The year 2010 will go down in history as the year when every Tom, Dick and Khotso used one excuse to explain why they were absent from whereever they were expected. I was at the World Cup.
“Why didn’t you come to my wedding?”
“I was at the World Cup.”
“Why didn’t you attend your uncle’s funeral?”
“I was in Rustenberg.”
“At the World Cup”
Some more silence.
“I had tickets.”
Well, we at Newsmakers & Noisemakers will not be giving the World Cup as an excuse for our long absence from this corner of your Sunday read.
We are happy to be back doing what we know best so let’s get down to business.
Law Society of Lesotho
And so it’s on to our noisemaker of the week. The mighty Law Society of Lesotho.
The society has been up in arms over the conferment of the title of King’s Counsel on the Director of Public Prosecutions, Leaba Thetsane.
It filed an application in the High Court seeking an order to strip Thetsane of the title saying he did not deserve it. The court ruled against the society. The society appealed in the Appeal Court, which upheld the ruling.
Honestly? One would think the Law Society has got more pressing matters to attend to in our nascent democracy.
Granted, it is the society’s role to act as the voice of the legal profession and represent the interests of its members. It also plays a key role in guiding and regulating the profession.
However, a more worthwhile pursuit for Zwelakhe Mda and his friends would be driving law reform through policy submissions and open dialogue with the government, parliamentary bodies, the courts and — ironically — the Attorney-General’s Office.
There are too many important law reforms going on in this country for the society to worry about who the king wants as his counsel.
The society should be vocal about its position on issues such as the Land Bill and the request by the opposition for an amendment of the Local Government Elections Act.
It should worry itself about the working conditions for judges and other legal professionals as well as the capacity of the courts to effectively deal with cases before them.
Besides, let’s be honest here, if you were king, would you let other people choose your inner circle?
If a week is a long time in politics, then a few weeks in Lesotho’s politics are long enough for a shocking turn of the tables.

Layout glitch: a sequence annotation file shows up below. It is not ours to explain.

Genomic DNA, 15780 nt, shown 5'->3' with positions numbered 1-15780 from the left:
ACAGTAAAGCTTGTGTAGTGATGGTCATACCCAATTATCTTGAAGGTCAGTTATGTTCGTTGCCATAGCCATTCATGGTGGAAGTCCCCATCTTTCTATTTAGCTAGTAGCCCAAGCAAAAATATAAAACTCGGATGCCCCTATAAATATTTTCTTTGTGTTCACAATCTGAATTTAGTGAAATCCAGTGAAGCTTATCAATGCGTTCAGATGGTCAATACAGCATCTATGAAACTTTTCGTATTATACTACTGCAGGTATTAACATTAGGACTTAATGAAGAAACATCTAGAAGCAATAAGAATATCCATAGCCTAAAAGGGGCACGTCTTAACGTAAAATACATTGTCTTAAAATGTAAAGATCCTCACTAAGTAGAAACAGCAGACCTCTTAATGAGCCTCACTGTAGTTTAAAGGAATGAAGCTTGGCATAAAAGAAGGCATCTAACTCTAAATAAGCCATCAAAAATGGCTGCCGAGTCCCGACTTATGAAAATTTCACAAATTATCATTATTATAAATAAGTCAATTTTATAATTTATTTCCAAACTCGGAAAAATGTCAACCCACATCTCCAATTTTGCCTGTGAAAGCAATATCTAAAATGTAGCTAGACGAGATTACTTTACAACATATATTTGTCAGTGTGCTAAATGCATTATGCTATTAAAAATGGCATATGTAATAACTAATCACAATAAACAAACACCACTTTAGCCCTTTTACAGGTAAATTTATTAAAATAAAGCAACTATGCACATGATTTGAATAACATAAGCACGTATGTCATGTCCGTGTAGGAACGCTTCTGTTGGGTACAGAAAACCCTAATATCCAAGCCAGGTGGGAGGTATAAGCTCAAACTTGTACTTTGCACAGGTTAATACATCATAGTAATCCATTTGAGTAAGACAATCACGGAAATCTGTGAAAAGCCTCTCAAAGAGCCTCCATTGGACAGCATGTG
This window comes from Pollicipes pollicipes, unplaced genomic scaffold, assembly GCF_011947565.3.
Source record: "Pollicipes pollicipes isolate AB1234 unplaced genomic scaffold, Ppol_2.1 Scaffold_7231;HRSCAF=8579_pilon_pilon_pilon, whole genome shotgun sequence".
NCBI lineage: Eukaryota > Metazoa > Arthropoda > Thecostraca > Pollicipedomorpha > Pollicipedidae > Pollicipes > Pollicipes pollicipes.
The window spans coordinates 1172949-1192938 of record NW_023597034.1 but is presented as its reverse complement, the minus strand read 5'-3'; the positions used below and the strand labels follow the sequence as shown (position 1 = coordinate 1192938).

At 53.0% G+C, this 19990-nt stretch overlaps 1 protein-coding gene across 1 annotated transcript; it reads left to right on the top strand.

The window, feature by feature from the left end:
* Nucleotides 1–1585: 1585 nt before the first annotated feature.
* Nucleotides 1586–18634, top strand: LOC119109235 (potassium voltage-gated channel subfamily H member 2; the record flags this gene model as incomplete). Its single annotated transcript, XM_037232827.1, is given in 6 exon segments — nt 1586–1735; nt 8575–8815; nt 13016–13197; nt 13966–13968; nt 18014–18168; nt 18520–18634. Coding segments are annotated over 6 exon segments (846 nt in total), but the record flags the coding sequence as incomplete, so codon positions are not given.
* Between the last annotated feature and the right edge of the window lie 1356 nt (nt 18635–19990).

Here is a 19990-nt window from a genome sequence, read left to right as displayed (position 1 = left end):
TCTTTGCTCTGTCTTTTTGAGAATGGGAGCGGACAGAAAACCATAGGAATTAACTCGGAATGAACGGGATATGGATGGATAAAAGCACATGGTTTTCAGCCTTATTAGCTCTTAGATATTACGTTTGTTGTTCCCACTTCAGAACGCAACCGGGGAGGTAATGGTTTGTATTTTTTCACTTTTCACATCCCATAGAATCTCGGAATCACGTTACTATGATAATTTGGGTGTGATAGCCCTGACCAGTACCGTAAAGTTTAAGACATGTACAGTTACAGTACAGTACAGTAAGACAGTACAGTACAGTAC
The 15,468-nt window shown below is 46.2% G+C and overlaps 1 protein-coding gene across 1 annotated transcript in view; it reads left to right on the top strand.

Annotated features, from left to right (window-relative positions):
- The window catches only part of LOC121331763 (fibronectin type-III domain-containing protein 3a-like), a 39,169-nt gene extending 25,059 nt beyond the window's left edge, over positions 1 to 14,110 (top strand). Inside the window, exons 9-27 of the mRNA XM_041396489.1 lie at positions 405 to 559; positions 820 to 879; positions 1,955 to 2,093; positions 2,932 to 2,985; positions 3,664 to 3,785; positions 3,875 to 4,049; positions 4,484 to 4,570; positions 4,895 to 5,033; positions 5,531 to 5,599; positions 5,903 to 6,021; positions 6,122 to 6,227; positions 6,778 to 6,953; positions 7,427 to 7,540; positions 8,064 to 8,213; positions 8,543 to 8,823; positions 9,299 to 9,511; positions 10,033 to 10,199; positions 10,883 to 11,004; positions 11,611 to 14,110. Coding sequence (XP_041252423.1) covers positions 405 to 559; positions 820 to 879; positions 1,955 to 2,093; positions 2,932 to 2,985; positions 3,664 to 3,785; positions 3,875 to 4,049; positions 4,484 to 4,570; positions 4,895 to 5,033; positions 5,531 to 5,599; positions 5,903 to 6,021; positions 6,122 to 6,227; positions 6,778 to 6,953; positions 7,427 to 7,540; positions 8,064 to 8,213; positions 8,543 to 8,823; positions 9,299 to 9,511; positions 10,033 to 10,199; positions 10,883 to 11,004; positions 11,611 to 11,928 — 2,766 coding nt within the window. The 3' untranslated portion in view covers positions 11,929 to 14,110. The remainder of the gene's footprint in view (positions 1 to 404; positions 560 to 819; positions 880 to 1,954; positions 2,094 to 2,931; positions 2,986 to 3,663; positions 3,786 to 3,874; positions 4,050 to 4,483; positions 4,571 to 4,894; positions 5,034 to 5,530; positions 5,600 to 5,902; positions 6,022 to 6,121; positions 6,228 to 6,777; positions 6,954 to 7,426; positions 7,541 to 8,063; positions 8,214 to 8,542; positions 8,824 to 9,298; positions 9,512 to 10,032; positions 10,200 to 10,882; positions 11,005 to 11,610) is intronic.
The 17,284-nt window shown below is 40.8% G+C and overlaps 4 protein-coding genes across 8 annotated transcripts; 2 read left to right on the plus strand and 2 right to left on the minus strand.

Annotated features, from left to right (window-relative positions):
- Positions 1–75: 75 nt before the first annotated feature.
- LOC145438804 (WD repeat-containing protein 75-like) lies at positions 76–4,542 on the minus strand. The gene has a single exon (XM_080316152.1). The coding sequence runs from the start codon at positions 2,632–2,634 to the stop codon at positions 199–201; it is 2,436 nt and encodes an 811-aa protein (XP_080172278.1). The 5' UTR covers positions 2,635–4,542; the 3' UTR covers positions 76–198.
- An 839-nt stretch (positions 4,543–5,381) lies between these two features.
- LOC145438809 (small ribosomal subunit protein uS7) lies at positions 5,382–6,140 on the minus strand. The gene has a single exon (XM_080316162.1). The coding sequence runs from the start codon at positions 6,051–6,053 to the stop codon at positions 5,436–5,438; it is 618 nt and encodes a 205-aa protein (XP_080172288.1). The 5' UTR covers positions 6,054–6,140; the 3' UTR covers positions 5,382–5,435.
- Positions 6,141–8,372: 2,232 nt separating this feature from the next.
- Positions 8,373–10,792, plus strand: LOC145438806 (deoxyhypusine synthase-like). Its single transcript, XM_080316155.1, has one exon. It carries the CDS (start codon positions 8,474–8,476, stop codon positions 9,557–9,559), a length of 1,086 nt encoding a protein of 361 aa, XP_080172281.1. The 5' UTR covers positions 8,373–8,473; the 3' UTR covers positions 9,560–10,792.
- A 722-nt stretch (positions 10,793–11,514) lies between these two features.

We speak here of the recent cabinet reshuffle where the prime minister said hasta la vista to four ministers, replacing them with four new ones.
Ostensibly, this exercise was carried out to improve efficiency in service delivery but those in the know say the changes reflect the shift in the balance of power within the Lesotho Congress for Democracy (LCD).
What’s really going on behind the scenes? When the manure hits the fan we will be there to let you know.
And things are not all honky-dory in the All Basotho Convention (ABC) either.
Again, only a few weeks ago, it looked as if the end was nigh for Macaefa Billy (pictured below). Ejected unceremoniously from the ABC, the country’s biggest political party, Billy went back to his Lesotho Workers Party where the first order of business was to fight a bunch of foes who had long decided that he no longer held sway in the party.
The man was on his knees. Stabbed in the back by those he trusted the most. The kind of stuff you wouldn’t wish on your worst enemy. Yet there it was being dished out by his friends.
Fast-forward to today and a new picture is forming — and it seems to be quite different. The ABC executive is facing an internal rebellion as the youth league insists that, in their view, Billy is still the secretary-general.
“The problem with the national committee is that they are running the party like their company. They think they can expel people as and when they want,” the ABC Youth League’s suspended publicity secretary, Jane Mohoalohoalo, tells the Sunday Express elsewhere in this issue.
Add to the mix the fact that ABC leader Tom Thabane himself has been in the news for all the wrong reasons — and dare we speculate — who knows what a Billy comeback might hold.
It’s all part of the dirty game that is politics. The current flurry of activity is a harbinger of things to come in 2012.
We live in interesting times.